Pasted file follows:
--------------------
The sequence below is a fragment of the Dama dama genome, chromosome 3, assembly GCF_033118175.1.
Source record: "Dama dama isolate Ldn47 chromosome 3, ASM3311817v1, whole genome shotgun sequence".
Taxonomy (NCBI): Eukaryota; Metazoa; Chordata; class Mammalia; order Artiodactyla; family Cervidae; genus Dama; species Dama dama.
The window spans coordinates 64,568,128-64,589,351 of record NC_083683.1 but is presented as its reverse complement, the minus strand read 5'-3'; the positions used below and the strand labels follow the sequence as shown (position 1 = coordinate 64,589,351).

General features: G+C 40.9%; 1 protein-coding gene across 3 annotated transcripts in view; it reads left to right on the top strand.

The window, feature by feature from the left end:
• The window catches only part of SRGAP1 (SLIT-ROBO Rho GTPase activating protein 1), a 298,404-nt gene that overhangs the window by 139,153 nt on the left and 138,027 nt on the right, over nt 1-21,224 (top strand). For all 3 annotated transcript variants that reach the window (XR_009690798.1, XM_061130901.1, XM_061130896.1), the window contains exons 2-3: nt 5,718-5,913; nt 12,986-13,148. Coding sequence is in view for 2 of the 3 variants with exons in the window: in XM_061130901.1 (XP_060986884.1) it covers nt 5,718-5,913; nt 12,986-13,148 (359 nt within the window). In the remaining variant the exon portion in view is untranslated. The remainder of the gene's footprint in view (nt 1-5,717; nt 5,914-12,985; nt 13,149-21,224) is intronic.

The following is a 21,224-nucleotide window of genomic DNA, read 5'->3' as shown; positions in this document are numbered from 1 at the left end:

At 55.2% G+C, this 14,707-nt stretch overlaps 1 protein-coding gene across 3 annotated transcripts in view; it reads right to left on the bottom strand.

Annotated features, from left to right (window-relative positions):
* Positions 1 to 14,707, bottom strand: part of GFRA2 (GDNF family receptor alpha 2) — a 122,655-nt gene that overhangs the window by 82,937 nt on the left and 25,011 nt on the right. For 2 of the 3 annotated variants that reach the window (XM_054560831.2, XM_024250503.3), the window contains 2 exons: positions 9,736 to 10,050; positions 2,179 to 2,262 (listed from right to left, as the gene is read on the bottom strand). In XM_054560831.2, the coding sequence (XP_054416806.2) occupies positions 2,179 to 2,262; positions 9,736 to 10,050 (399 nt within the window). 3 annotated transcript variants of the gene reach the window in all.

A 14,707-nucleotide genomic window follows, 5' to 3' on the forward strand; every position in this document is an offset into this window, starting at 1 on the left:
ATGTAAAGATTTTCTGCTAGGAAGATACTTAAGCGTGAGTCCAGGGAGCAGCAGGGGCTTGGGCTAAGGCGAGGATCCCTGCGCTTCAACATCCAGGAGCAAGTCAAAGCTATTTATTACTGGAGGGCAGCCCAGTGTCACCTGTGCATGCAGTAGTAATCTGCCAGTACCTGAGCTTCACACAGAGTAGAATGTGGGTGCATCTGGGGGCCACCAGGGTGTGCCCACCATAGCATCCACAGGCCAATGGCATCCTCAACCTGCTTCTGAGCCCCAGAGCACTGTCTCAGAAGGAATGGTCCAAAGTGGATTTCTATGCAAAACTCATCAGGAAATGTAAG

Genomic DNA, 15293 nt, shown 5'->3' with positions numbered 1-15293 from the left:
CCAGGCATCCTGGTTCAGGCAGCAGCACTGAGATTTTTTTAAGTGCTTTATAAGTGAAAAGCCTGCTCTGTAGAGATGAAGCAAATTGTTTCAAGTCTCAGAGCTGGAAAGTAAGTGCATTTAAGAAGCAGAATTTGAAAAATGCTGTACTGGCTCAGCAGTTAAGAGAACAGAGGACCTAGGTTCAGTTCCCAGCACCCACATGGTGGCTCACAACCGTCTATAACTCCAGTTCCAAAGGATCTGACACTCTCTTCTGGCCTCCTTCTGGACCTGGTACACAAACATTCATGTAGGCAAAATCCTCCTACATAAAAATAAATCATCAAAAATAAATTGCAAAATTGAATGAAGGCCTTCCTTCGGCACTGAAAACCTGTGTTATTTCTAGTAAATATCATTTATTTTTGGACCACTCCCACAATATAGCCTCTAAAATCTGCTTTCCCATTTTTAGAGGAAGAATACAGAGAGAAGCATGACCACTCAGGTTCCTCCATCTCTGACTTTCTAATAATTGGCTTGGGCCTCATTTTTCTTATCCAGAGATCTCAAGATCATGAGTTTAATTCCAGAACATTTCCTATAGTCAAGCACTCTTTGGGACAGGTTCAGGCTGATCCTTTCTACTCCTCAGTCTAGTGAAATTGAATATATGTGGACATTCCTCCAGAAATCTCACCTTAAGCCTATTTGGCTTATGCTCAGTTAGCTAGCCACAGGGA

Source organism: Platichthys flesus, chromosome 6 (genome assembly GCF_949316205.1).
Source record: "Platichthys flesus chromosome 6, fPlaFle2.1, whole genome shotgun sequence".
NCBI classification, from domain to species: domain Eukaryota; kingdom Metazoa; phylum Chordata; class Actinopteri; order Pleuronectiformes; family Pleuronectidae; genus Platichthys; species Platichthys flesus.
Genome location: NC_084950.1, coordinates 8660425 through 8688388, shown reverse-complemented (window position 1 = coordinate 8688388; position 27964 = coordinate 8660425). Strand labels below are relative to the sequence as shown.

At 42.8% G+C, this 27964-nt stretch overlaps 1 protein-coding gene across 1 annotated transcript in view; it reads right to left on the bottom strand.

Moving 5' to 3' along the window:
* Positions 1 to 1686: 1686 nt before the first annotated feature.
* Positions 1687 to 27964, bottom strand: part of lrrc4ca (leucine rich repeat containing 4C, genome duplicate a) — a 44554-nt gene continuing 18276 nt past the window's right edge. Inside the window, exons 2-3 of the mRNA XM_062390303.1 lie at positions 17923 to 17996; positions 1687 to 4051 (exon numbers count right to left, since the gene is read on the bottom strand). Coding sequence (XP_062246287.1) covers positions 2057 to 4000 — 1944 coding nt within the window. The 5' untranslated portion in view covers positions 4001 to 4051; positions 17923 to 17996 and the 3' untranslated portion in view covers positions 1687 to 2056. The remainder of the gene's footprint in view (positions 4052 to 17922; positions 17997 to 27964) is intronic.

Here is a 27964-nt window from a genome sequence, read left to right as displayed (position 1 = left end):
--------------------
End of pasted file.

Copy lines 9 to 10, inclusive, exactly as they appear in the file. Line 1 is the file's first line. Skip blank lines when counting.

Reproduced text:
At 55.2% G+C, this 14,707-nt stretch overlaps 1 protein-coding gene across 3 annotated transcripts in view; it reads right to left on the bottom strand.

Annotated features, from left to right (window-relative positions):